How do these changes really affect what’s happening in the team? And what stems from them?
BOMA has helped us to consult and plan activities together in areas such as:
- efficient remote work,
- the quality and rules of company meetings,
- principles of team communication,
- remote recruitment,
- an English-speaking person joining the team.
BOMA gave us space to listen to each other, broaden perspectives and exchange thoughts on each topic – everyone could express their ideas or fears.
“Thanks to this, the solutions we have developed really reflect the challenges we face on a daily basis (both individually and as a team). We were able to implement them much more efficiently and they brought better results.”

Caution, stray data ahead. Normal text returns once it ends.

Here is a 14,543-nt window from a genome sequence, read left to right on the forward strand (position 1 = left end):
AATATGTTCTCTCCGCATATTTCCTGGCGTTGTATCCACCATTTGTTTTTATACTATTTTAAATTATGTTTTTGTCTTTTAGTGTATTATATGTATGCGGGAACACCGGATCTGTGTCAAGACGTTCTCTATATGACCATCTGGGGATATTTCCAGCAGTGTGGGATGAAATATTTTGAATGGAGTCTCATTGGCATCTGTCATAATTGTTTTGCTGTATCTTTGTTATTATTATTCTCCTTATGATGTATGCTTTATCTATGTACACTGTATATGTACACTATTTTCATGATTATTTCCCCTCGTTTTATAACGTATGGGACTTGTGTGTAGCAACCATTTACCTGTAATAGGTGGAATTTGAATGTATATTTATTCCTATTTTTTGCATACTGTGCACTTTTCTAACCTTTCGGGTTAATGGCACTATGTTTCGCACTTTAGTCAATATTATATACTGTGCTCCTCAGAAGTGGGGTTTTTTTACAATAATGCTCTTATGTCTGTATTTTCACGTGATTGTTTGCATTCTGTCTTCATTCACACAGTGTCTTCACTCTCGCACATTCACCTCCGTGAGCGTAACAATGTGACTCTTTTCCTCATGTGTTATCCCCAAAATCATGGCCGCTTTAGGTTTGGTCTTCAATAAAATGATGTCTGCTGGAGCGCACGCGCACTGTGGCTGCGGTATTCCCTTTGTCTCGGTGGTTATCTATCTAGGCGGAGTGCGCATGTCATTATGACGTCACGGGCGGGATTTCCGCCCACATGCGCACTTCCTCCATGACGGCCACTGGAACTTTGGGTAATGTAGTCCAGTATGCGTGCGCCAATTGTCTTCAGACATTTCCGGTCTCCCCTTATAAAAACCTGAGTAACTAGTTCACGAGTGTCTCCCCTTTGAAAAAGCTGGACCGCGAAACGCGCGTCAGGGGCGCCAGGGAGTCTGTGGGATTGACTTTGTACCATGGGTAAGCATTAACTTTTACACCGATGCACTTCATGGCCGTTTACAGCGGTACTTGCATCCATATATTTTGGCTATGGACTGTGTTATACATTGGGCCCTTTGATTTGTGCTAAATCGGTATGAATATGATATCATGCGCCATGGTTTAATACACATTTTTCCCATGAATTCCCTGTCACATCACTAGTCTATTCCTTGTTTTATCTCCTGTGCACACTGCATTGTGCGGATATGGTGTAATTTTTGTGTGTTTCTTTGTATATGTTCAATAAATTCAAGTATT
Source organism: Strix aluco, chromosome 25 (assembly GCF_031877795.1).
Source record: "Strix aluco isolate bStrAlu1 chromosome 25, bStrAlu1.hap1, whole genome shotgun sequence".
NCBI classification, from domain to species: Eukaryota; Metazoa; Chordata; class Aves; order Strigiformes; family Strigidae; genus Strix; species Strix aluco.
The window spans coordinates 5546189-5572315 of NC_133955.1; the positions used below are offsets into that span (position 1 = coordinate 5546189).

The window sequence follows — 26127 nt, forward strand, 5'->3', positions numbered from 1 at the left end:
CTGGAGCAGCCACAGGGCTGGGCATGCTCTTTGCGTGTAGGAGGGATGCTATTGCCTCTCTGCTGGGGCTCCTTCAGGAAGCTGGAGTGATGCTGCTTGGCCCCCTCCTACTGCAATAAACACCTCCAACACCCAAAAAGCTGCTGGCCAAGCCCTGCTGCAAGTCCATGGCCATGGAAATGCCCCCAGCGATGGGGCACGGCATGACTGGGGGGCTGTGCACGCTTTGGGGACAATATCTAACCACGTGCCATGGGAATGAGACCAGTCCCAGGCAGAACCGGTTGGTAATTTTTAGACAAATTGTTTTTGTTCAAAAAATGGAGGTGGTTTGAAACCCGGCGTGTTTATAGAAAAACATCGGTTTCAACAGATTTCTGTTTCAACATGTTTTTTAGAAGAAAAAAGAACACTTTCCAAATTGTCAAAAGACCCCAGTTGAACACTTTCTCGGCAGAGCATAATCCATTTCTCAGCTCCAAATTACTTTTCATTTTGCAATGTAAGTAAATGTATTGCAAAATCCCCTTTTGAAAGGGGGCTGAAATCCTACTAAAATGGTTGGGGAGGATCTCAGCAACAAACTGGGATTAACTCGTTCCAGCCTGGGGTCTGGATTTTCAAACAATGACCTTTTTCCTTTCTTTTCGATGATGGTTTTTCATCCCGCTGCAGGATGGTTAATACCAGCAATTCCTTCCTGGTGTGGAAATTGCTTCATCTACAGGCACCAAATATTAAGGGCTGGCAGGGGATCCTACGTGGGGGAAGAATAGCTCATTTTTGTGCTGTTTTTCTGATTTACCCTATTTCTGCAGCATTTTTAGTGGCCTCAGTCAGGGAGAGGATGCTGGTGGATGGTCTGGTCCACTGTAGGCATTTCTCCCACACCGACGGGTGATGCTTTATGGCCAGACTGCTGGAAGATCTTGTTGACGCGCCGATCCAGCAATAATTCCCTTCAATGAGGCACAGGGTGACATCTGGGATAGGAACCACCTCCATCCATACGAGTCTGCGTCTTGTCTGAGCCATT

Agata Solnica, Head of Transparency
There is a text by Maja Gojtowska who has been observing tensions, crises and good solutions in cooperation between the team and supervisors for years. In this text, Maja pinpoints the key challenges faced by those companies that until recently only operated in a common space, and then had to re-build the entire remote organizational culture of the company overnight. One of these challenges is the breakdown of ties and the disappearance of cooperation skills:
“Employees are becoming increasingly cut off from team links, they are becoming units working in a large format. Do they work together? Or maybe just rather next to each other?”
Maja Gojtowska about the situation in which the employer stops being attentive to the team. More on www.gojtowska.com